Mark mentions that DC bias does affect losses and goes on to mention other loss factors which are taken into account when the core loss with frequency and flux excursion are taken into account. So much of it is already covered apart from the DC bias... but for practical purposes you get to ignore that. If you are operating a core, with small ripple, so close to saturation then your design will likely have other problems.

It's magnetics design. Get close to a wrong answer first and then iterate through your design choices.

You're thinking, trying or looking to minimise inductor ripple current, is kind of the wrong way around. In bulk terms Inductors are rubbish at storing energy when compared to capacitors. Designing a large inductor with small ripple is asking for high energy storage. Large inductors, any inductor but in particular large ones, also don't like having the current through them changed too quickly. It really really hurts the speed of your regulation loop if you implement feedback and hurts the output response without feedback.

The 20-40% ripple current is one of those general close to ideal compromises between losses and transient performance, and cost. You don't design output filters in an SMPS based on the concepts of small signal filters you target output ripple voltage and loop performance. Don't get too precious and worry over much about details. Find a result first then check and iterate to the solution.

Your goal is not 5% ripple current. The inductor will be too big and the loop horribly slow as a result. It will spend most of it's time against the stops as it tries to slew the inductor current in response to transient demands. 20% ripple will be four times as fast. 40% ripple eight times as fast. Fast is good.

You goal is output ripple voltage and output voltage deviation in response to transient load demands. That is determined in the first instance by output filter capacitance ESR and in the second by... output filter capacitance ESR. Don't chase esoteric low/zero ESR small value film capacitors. The loop becomes a pain.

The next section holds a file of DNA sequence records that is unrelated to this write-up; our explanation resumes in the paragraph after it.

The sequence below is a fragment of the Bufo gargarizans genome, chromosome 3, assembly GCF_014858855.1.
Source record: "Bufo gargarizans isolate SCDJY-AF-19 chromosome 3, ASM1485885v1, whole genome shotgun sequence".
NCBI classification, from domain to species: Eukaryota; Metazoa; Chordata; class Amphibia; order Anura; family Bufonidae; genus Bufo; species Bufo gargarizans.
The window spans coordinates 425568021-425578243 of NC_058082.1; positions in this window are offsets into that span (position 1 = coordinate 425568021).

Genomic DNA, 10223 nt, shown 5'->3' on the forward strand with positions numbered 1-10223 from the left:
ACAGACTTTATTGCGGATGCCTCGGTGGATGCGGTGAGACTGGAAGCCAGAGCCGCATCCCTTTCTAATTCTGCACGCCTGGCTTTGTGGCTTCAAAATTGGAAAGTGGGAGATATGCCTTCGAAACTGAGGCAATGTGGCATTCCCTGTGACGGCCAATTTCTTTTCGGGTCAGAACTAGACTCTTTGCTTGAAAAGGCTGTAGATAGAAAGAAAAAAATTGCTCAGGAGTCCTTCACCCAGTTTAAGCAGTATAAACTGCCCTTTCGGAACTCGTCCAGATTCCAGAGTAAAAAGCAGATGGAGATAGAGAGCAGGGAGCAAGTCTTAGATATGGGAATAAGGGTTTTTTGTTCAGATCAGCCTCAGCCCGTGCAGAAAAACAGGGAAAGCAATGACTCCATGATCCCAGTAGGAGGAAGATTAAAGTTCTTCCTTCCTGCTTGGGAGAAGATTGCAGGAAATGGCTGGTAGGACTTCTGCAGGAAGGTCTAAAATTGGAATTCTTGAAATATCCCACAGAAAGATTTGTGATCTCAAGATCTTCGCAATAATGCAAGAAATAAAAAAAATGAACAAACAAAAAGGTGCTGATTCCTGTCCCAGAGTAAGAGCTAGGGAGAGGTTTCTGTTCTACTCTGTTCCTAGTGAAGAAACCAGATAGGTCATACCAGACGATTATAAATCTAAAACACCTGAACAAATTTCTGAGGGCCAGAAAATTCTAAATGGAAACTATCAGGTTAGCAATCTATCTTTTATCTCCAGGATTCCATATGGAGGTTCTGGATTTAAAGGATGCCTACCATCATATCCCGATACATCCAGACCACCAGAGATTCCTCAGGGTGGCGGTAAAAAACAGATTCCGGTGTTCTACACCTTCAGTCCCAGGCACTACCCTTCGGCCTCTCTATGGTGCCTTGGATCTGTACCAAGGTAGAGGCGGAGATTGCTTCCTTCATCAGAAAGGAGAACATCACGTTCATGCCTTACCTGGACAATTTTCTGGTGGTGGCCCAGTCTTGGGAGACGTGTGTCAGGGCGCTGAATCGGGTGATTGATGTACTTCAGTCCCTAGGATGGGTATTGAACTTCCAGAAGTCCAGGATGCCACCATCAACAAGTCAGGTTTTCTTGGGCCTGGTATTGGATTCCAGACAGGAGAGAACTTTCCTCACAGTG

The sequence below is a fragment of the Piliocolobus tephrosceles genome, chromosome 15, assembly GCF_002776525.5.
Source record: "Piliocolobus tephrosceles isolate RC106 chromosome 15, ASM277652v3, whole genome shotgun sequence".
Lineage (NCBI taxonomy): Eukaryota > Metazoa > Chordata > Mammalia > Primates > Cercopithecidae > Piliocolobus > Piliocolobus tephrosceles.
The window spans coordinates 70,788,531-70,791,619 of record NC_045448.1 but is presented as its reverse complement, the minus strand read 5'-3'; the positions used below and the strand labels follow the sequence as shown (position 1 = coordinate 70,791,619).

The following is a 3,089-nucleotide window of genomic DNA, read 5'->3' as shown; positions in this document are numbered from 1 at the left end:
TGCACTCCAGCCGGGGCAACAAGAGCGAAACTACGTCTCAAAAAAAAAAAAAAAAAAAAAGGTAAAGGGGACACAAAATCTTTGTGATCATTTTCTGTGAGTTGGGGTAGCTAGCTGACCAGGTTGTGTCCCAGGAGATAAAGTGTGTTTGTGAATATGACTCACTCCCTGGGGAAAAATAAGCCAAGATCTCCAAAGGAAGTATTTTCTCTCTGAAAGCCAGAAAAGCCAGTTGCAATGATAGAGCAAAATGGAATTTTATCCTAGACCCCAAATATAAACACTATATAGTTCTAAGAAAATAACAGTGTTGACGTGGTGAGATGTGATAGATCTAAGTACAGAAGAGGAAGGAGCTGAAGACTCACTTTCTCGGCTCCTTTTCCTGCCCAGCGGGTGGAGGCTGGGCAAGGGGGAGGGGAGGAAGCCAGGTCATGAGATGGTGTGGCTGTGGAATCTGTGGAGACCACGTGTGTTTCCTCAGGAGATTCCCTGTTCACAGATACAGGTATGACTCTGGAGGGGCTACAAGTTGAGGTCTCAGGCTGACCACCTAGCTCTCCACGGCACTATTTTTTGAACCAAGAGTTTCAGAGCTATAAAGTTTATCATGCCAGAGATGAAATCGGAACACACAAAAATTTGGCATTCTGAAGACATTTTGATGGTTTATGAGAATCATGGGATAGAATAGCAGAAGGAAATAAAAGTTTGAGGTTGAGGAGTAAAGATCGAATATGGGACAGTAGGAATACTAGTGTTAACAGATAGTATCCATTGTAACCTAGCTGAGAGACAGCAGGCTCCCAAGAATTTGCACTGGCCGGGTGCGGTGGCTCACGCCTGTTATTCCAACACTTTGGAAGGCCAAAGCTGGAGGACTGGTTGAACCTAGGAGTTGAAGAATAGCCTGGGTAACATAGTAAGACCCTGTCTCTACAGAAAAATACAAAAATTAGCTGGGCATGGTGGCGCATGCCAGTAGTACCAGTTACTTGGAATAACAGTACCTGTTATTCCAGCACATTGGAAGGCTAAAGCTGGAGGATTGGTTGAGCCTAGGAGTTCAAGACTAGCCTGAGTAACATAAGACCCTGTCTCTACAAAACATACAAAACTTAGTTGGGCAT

Just pick your easiest to source range of radial low ESR 105C aluminium electrolytics with meaningful Data Sheets. What used to be Philips, then BHC and now Vishay 136 RVI. Random...

Low ESR | Aluminum Electrolytic | Capacitors | Vishay
https://www.vishay.com/docs/28321/136rvi.pdf
Your output current is 10A. Your ripple current, 20%, is 2A. You want, can accept, 50mV output ripple voltage. You want an ESR of 50mV/2A or 25mR. Your input voltage is 13V. Assume that if things go wrong your capacitor is going to see that voltage. Pick a voltage rating above this, 16V or to be really safe 25V. Find a capacitor that matches the required ESR and has a 2A ripple current rating. 25V 2200u 16X31. Use two for the extra feel good factor. Make sure you lay out the board so they see the same. Anything tight and thick enough. Check the graphs on the data sheet for frequency/temperature dependencies. This is why you chose a range of capacitors that came with a good, comprehensive, data sheet.

Don't use formulae that include the number 4.44 Those are for sinusoidal excitation voltages. If someone gives you a formula with 4.44 in it. Ignore them. You are dealing with square wave voltages.

Assume Bsat is 300mT. With 20% ripple current your peak to peak flux excursion is 20% of this or 60mT. Half that for the peak and the number you plug in the Pv graph is 30mT. For any, ferrite, material worth its salt you will get a Pv value down in the hundreds, tens or less kW/m^3. The core loss can effectively be ignored. With convection cooling in a transformer design you might start to worry if you are reaching 1 thousand kW/m^3. Notice how no formula was involved.

Your target ripple current is 2A. During switch off time the inductor gets reset through the output voltage plus a diode drop or 7.6V. Your duty cycle is about 50% so the off time is about 3.33uS. Yes you could be more accurate with the sums but ¯\_(ツ)_/¯

dI/dT = Voff/L

L = Voff.Toff/dI

L = 7.6x3.33E-6/2

L = 12.7uH

Fudge equation. These never work. Sometimes they do but many times the estimate turns out to be silly and you have to make other choices.

AwAe = LIpkIrms/BsatJKcu

AwAe is an area product. Winding Area/Core Area. L is your inductor value. Ipk is the average output current plus half ripple, 10A + 1A = 11. Irms is the rms inductor current. Your average or 10A. Bsat = 300mT. J is the wire current density. 4E6 A/m^2. Kcu is copper utilisation. 0.7 for round wire.

AwAe = 13uH x 11 x 10/0.3 x 4E6 x 0.7

AwAe = 1.702E-9

Assume Aw = Ae = SQRT 1.702E-9 = 42 mm^2

https://www.tdk-electronics.tdk.com...2ba503/ferrites-and-accessories-db-130501.pdf
EFD25 = 58mm^2 Page 546/547

Minimum turns to avoid saturation.

Nmin = LIpk/Bsat.Ae

Use short circuit current for Ipk... 15A

11 turns. The required Al value is 13E-6/11^2 or 107nH. You will have to use the formulae elsewhere to find an unequal gapped pair to achieve this. "Calculation factors (for formulas, see “E cores: general information”, page 402/403)"

Then you have to fit 11 turns on the bobbin in a way that makes sense and takes AC copper losses, skin/layer, into account. Same as you did for your transformer but, as was the case with core losses, the copper losses will be markedly reduced. 11 turns 6 by 0.5mm rope as a single layer?